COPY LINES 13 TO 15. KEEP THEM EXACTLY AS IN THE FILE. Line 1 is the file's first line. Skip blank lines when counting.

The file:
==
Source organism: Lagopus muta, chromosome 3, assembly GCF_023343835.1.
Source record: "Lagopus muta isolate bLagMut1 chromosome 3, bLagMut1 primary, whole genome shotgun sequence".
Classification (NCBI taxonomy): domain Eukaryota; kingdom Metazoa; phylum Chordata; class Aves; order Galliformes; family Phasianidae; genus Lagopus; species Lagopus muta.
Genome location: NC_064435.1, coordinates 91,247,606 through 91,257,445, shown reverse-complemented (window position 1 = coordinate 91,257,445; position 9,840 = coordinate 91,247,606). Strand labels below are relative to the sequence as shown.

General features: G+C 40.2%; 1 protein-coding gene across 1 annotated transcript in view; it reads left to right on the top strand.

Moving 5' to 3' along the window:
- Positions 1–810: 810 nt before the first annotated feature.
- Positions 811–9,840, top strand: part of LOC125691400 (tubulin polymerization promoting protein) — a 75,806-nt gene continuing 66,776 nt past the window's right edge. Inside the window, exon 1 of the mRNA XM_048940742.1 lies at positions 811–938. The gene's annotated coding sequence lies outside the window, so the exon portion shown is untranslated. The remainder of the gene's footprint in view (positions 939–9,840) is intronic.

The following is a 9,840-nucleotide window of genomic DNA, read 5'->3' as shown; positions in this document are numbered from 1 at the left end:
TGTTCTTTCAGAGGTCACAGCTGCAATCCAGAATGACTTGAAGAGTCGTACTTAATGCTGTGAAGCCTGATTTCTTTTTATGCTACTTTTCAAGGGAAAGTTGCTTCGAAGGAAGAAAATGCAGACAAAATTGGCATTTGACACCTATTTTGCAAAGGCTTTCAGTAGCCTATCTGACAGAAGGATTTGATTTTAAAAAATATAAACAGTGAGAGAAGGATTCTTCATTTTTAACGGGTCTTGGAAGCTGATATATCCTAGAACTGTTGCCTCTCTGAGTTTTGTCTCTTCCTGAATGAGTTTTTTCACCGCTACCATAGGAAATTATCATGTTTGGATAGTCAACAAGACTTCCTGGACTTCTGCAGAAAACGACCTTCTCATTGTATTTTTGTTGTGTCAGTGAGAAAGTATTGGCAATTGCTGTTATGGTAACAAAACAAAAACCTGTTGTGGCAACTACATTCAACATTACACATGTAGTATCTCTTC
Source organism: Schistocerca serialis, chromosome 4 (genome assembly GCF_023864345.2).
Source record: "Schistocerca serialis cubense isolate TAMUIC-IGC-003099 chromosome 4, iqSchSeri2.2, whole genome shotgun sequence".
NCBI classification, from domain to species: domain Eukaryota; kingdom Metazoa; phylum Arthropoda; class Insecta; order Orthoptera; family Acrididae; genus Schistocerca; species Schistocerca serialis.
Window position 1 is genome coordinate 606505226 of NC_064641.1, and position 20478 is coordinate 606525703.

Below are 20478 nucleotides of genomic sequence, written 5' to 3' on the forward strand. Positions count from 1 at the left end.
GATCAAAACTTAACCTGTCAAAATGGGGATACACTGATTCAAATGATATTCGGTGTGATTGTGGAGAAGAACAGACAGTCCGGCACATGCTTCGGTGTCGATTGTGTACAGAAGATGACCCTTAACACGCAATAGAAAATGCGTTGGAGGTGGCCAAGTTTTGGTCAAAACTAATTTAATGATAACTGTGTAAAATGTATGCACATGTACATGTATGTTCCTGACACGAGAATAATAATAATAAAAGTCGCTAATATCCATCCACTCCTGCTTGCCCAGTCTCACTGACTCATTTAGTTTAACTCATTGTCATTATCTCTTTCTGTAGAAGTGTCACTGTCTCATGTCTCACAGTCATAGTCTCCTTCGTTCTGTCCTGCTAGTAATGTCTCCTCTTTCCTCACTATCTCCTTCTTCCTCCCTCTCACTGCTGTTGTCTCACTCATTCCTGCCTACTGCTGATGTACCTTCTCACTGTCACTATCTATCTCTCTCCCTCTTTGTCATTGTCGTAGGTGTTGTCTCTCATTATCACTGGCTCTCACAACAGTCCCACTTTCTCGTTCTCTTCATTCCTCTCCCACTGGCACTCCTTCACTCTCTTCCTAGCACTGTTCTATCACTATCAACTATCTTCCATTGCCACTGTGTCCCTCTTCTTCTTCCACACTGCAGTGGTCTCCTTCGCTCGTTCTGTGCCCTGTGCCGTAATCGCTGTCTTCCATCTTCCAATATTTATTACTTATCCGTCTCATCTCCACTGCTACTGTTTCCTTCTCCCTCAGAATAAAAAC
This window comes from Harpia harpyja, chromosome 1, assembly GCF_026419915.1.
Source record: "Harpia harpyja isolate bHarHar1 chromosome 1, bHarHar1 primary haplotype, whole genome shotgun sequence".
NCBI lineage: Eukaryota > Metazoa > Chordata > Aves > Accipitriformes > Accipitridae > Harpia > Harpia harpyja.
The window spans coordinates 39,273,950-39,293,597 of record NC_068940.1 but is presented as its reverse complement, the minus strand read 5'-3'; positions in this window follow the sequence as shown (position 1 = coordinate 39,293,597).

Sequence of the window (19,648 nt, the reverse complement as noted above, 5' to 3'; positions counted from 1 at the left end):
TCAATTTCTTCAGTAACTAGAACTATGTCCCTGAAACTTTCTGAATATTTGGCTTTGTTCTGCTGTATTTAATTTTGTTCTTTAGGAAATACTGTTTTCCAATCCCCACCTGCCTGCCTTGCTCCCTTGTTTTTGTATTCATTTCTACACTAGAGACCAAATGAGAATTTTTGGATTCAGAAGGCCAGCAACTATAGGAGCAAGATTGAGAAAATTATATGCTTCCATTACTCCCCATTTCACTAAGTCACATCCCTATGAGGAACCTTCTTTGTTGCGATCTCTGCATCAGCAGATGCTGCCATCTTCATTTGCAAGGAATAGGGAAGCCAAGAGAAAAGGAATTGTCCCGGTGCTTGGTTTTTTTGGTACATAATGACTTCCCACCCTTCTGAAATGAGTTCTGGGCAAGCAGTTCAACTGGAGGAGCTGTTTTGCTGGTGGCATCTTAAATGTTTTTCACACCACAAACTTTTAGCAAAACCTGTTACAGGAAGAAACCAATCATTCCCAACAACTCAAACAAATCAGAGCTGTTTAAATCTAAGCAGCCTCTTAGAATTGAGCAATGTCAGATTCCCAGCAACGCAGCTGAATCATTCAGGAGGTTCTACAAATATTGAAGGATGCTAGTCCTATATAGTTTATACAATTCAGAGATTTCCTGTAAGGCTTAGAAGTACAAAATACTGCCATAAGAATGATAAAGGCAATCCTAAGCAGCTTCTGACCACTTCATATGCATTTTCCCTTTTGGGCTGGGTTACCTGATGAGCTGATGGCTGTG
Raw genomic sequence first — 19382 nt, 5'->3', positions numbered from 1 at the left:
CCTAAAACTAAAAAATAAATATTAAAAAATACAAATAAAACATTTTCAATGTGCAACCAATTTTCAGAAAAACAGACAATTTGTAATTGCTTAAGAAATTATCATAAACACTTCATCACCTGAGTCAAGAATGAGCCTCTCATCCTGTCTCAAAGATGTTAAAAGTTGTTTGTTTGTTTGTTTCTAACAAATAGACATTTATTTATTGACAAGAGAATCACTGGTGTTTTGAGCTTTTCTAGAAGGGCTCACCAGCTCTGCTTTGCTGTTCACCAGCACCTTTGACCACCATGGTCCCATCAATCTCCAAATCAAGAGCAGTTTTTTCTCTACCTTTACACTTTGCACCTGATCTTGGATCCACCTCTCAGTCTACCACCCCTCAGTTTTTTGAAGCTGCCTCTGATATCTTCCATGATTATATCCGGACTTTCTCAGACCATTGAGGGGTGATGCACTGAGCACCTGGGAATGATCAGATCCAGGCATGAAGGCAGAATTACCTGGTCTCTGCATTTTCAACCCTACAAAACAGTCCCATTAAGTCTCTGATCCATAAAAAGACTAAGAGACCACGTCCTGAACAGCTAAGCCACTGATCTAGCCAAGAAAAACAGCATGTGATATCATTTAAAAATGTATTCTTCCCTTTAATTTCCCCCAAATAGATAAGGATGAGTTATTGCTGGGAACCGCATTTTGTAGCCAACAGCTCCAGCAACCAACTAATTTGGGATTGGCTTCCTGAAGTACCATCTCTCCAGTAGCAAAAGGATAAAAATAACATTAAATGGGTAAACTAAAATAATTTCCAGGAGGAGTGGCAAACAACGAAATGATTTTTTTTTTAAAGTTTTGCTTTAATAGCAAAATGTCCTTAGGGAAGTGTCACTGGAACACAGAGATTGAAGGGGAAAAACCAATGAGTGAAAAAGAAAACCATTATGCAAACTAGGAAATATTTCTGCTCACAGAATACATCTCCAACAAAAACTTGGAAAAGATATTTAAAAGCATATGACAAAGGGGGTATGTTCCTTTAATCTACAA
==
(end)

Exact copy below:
NCBI classification, from domain to species: domain Eukaryota; kingdom Metazoa; phylum Arthropoda; class Insecta; order Orthoptera; family Acrididae; genus Schistocerca; species Schistocerca serialis.
Window position 1 is genome coordinate 606505226 of NC_064641.1, and position 20478 is coordinate 606525703.

Below are 20478 nucleotides of genomic sequence, written 5' to 3' on the forward strand. Positions count from 1 at the left end.